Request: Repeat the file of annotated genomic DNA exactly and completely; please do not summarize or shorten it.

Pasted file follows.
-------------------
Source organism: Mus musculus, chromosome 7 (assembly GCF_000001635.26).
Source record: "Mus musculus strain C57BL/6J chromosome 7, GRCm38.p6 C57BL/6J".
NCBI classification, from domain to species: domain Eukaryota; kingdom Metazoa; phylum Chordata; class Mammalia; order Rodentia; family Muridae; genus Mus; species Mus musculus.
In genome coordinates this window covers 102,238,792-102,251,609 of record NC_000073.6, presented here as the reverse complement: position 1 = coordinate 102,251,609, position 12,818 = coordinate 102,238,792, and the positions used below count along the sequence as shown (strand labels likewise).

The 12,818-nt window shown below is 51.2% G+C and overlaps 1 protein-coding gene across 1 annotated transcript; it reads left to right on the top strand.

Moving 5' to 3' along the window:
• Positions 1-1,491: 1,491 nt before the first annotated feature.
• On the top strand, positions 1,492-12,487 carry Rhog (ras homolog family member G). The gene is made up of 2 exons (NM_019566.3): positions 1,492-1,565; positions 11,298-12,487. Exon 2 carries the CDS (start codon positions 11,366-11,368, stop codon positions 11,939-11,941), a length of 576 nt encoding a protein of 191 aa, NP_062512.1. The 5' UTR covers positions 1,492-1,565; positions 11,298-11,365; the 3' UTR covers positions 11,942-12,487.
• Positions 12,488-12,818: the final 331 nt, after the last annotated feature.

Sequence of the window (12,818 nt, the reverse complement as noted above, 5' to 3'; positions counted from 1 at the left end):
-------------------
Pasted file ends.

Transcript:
Source organism: Mus musculus, chromosome 7 (assembly GCF_000001635.26).
Source record: "Mus musculus strain C57BL/6J chromosome 7, GRCm38.p6 C57BL/6J".
NCBI classification, from domain to species: domain Eukaryota; kingdom Metazoa; phylum Chordata; class Mammalia; order Rodentia; family Muridae; genus Mus; species Mus musculus.
In genome coordinates this window covers 102,238,792-102,251,609 of record NC_000073.6, presented here as the reverse complement: position 1 = coordinate 102,251,609, position 12,818 = coordinate 102,238,792, and the positions used below count along the sequence as shown (strand labels likewise).

The 12,818-nt window shown below is 51.2% G+C and overlaps 1 protein-coding gene across 1 annotated transcript; it reads left to right on the top strand.

Moving 5' to 3' along the window:
• Positions 1-1,491: 1,491 nt before the first annotated feature.
• On the top strand, positions 1,492-12,487 carry Rhog (ras homolog family member G). The gene is made up of 2 exons (NM_019566.3): positions 1,492-1,565; positions 11,298-12,487. Exon 2 carries the CDS (start codon positions 11,366-11,368, stop codon positions 11,939-11,941), a length of 576 nt encoding a protein of 191 aa, NP_062512.1. The 5' UTR covers positions 1,492-1,565; positions 11,298-11,365; the 3' UTR covers positions 11,942-12,487.
• Positions 12,488-12,818: the final 331 nt, after the last annotated feature.

Sequence of the window (12,818 nt, the reverse complement as noted above, 5' to 3'; positions counted from 1 at the left end):